Why has any of them not asked the CAN leader Ayo Oritsejafor to speak in the spirit of contrition about the waywardness of their prophesies and injunctions.
Kukah’s peace committee, as Tatalo Alamu noted, was not intended to shoo Jonathan out of power. It boomeranged with Buhari victory. They erred by asking Buhari to follow the rule of law. He had not flouted it or shown any sign he was going to. When outrage was bursting out ears about the sums of money allegedly stolen, it was out of sync with the Gospels and human dignity to use rule of law as veneer. Then Kukah showed their true colour when he said Jonathan did a spectacular thing, so we should move on.
The good voice of the week came from the Sultan of Sokoto, Sa’ad Abubakar III, when he asked that all thieves should go to jail. That is the sort of thing Jesus would have said.
History is replete with men of God who associated with rulers of decay. Recently, the era of George W. Bush was marked by clerics who paraded the White House. Eventually his ranking among people fell. The man who had mentioned Jesus as his role model left office as a liar and “murderer.” The same clerics fell into moral filth and disgrace.
Kukah did not lose his way, I think. The fog just cleared and our eyes just opened to his vision of Nigeria. Clerics are good on the pulpit, but we should not be pupils of their conduct. The Bible is replete with men of great revelations who erred in conduct from Abraham to Peter the rock.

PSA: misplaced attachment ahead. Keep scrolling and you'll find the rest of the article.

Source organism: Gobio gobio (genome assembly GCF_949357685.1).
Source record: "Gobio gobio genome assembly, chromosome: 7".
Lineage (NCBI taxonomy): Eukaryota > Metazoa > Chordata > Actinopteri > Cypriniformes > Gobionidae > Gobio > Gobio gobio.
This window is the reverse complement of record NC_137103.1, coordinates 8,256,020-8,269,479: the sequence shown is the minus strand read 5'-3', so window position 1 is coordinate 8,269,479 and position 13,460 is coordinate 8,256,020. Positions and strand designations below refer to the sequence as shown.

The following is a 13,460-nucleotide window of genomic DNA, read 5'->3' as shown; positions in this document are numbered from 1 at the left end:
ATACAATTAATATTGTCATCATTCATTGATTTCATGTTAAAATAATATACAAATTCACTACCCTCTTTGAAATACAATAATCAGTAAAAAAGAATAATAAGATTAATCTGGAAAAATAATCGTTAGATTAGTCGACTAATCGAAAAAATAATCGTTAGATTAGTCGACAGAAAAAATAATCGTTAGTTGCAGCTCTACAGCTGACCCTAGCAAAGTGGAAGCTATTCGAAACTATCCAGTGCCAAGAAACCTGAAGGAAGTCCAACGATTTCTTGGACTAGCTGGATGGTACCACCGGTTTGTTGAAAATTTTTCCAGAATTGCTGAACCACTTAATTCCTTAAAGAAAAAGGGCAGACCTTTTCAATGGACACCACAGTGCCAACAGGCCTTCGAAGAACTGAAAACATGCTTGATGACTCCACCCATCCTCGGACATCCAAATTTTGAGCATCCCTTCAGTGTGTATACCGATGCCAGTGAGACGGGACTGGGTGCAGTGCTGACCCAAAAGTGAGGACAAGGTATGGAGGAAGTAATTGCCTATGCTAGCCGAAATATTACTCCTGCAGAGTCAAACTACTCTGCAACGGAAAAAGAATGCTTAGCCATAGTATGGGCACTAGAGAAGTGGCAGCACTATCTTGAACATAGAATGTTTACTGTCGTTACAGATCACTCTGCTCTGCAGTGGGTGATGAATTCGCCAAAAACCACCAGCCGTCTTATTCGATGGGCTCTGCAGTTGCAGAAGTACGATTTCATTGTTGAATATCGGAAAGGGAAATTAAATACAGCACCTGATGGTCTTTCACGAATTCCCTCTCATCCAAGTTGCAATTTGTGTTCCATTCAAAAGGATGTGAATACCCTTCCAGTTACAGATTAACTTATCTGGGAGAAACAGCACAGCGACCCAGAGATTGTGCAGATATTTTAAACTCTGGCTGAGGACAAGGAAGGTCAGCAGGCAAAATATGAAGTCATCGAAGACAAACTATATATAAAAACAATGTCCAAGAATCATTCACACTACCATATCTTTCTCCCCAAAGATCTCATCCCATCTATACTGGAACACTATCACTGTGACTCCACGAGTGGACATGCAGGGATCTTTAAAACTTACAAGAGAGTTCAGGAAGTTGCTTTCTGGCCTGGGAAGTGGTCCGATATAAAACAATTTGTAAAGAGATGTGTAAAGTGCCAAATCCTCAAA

“If I had served my God as I have done my king, he would not have given me over in my grey hairs.” Those were the words of Cardinal Wolsey who mortgaged his sacerdotal conscience to King Henry VIII of England. Henry VIII was a monarch for life. GEJ reigned only for about eight years. So the clerics returned to their duties. Shakespeare’s rendition of the quote hits the bull’s eye. Since most of the clerics have not ruined their callings. Here is Shakespeare’s rendering in his play Henry VIII: “Had I but served my God with half the zeal I served my king, he would not in mine age have left me naked to my enemies.”
The bard of Avon anticipated Kukah who is now being roasted by his enemies. Wolsey did not follow the law. Henry the VIII who wanted to break with the Catholic Church to have a divorce and marry a Boleyn sister, met resistance in Thomas More as Robert Bolt’s dramatised in his play, A Man for All Seasons. Thomas Cromwell was More’s counterpoise as shown in Hilary Mantel’s novel, Bring Up the Bodies. Both books shed light on the critical time in English and world history. It pitted men of God against worldly opportunists and their kings. Robert More alone survives today as a man of conscience.
I enlist this column with the Sultan. Probe and jail. The Jonathan era was a corpulent corpse. It stinks and infects. Ebenezer Babatope, no role model, says Jonathan was pure. Technically maybe. But not morally. If you preside over rottenness, you cannot be free of its stench. But if there was a law against foolishness in leadership, GEJ will go to jail. But he will have to explain to us as a people how all of these happened on his watch. Just as the CAN and its members should explain how their ‘eyes of understanding’ did not see what the lay voter saw of the corpulent corpse of the GEJ era. Lying is corruption. It’s time for all to be true to themselves. As Shakespeare wrote in Henry VIII: “Corruption wins not more than honesty.”